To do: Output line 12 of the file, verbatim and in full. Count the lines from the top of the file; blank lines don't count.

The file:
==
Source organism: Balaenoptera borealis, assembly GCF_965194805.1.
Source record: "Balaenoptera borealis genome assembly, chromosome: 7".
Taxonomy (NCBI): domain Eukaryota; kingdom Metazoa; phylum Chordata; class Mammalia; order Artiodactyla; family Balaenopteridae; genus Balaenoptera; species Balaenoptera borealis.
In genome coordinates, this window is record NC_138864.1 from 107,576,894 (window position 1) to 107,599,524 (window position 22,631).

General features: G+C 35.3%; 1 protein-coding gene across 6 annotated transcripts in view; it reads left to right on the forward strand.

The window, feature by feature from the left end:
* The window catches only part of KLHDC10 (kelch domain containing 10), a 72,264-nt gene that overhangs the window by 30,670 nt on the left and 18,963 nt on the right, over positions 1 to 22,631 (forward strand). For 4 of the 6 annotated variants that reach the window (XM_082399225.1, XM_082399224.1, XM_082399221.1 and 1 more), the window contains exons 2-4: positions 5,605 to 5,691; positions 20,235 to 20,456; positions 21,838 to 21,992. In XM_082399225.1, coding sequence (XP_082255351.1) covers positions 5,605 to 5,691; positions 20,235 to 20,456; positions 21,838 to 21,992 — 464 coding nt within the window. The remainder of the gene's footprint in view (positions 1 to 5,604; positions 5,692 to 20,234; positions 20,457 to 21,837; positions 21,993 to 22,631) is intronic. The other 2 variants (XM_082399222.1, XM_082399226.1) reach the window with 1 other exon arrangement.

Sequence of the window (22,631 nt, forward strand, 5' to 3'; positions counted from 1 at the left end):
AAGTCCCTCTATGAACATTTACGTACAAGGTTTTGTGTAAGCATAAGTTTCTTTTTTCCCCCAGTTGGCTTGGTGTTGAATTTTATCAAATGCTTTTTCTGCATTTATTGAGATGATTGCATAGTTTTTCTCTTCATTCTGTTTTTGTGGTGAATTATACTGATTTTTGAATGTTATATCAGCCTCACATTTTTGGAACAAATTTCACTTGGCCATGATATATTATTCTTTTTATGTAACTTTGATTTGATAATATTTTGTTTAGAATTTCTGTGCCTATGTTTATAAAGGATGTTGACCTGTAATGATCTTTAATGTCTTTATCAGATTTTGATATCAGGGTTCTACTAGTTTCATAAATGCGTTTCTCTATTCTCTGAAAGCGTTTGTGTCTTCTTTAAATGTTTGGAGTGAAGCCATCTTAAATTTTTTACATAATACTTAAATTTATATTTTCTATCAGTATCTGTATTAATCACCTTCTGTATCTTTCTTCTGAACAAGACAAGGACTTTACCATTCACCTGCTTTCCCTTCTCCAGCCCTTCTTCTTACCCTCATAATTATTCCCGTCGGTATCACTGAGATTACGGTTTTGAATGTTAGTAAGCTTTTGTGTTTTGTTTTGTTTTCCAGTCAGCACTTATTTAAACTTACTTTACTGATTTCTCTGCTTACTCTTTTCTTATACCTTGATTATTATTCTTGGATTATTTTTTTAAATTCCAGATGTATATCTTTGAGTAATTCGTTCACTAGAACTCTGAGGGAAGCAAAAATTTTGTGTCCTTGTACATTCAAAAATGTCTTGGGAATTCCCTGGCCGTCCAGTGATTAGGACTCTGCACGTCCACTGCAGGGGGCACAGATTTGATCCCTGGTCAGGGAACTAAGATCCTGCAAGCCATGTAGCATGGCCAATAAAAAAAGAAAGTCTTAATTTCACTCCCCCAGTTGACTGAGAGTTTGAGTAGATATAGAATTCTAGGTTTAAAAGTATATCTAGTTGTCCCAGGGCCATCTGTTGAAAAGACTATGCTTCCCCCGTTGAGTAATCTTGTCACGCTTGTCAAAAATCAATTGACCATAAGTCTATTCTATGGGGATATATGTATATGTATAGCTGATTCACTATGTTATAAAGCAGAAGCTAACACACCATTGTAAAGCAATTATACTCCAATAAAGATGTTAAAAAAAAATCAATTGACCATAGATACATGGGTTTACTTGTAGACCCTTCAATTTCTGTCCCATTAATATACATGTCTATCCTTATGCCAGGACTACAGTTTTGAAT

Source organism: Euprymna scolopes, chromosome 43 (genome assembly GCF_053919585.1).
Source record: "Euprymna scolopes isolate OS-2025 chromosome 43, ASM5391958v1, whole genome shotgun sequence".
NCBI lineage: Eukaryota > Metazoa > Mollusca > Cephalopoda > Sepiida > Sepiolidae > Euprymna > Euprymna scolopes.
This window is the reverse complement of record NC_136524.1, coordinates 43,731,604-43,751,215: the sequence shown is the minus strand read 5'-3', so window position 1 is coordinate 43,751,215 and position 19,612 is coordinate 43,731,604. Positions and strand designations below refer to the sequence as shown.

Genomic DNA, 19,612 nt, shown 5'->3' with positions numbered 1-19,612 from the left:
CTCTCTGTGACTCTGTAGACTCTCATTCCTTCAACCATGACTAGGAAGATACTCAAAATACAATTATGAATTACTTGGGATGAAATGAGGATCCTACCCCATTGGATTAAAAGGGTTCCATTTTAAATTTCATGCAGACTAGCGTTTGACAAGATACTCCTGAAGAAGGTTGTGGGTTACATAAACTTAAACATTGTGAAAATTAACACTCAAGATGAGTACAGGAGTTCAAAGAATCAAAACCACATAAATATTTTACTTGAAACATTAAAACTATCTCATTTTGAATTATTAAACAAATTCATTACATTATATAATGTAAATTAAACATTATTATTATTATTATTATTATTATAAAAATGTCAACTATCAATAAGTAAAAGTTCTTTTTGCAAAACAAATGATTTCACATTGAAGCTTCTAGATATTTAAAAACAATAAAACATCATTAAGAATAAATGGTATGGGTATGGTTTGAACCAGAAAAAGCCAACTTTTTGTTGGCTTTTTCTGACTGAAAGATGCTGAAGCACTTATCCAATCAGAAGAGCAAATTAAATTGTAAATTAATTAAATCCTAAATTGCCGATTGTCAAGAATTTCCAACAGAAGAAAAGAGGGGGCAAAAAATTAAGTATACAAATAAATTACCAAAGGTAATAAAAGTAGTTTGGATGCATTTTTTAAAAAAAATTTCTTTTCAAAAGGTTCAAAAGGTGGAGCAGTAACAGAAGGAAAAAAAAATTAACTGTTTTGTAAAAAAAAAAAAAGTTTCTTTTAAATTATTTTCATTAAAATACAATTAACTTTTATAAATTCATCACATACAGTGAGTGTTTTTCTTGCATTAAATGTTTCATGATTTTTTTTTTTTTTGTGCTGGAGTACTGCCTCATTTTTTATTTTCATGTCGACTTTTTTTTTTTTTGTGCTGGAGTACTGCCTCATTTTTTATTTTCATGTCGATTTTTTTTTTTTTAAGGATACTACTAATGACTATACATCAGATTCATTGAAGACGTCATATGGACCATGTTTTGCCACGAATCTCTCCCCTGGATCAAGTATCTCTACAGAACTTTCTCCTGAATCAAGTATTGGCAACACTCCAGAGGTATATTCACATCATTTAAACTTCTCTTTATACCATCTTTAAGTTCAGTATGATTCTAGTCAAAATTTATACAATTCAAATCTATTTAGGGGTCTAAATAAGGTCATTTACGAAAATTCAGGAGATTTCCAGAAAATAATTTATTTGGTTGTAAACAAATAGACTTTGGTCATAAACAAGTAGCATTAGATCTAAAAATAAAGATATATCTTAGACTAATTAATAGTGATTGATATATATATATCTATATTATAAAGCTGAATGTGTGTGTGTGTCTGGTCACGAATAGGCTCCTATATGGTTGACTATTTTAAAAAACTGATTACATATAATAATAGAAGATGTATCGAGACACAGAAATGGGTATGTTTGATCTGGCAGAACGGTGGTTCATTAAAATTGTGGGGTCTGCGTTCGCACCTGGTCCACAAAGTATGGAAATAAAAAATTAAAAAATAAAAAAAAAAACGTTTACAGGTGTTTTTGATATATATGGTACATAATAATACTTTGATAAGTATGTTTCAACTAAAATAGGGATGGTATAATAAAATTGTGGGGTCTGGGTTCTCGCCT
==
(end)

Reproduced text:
NCBI lineage: Eukaryota > Metazoa > Mollusca > Cephalopoda > Sepiida > Sepiolidae > Euprymna > Euprymna scolopes.